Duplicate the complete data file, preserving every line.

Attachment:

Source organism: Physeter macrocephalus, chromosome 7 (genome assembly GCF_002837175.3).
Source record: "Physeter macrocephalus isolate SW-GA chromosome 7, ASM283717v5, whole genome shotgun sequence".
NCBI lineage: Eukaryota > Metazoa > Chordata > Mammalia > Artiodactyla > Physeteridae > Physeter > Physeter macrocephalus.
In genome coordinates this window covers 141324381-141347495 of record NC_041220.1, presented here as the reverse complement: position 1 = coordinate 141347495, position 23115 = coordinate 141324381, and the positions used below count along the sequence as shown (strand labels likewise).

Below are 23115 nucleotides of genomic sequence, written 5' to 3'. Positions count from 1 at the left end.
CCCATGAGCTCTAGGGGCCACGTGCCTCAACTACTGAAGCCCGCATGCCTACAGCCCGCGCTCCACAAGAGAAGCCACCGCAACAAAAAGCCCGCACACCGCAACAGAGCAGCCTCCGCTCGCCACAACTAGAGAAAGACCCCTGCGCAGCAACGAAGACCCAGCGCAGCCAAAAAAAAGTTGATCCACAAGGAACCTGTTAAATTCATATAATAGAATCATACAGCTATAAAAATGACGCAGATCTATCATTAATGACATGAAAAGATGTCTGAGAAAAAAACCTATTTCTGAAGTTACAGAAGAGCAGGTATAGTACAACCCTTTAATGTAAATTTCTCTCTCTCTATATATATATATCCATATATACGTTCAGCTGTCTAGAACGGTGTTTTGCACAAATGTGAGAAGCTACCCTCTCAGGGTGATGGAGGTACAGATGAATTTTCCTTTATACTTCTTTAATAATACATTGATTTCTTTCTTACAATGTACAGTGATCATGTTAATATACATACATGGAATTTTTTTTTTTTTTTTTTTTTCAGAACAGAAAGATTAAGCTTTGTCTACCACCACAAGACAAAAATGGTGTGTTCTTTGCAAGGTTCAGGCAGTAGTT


Source organism: Physeter macrocephalus, chromosome 7 (genome assembly GCF_002837175.3).
Source record: "Physeter macrocephalus isolate SW-GA chromosome 7, ASM283717v5, whole genome shotgun sequence".
NCBI lineage: Eukaryota > Metazoa > Chordata > Mammalia > Artiodactyla > Physeteridae > Physeter > Physeter macrocephalus.
In genome coordinates this window covers 141324381-141347495 of record NC_041220.1, presented here as the reverse complement: position 1 = coordinate 141347495, position 23115 = coordinate 141324381, and the positions used below count along the sequence as shown (strand labels likewise).

Below are 23115 nucleotides of genomic sequence, written 5' to 3'. Positions count from 1 at the left end.
CCCATGAGCTCTAGGGGCCACGTGCCTCAACTACTGAAGCCCGCATGCCTACAGCCCGCGCTCCACAAGAGAAGCCACCGCAACAAAAAGCCCGCACACCGCAACAGAGCAGCCTCCGCTCGCCACAACTAGAGAAAGACCCCTGCGCAGCAACGAAGACCCAGCGCAGCCAAAAAAAAGTTGATCCACAAGGAACCTGTTAAATTCATATAATAGAATCATACAGCTATAAAAATGACGCAGATCTATCATTAATGACATGAAAAGATGTCTGAGAAAAAAACCTATTTCTGAAGTTACAGAAGAGCAGGTATAGTACAACCCTTTAATGTAAATTTCTCTCTCTCTATATATATATATCCATATATACGTTCAGCTGTCTAGAACGGTGTTTTGCACAAATGTGAGAAGCTACCCTCTCAGGGTGATGGAGGTACAGATGAATTTTCCTTTATACTTCTTTAATAATACATTGATTTCTTTCTTACAATGTACAGTGATCATGTTAATATACATACATGGAATTTTTTTTTTTTTTTTTTTTTCAGAACAGAAAGATTAAGCTTTGTCTACCACCACAAGACAAAAATGGTGTGTTCTTTGCAAGGTTCAGGCAGTAGTT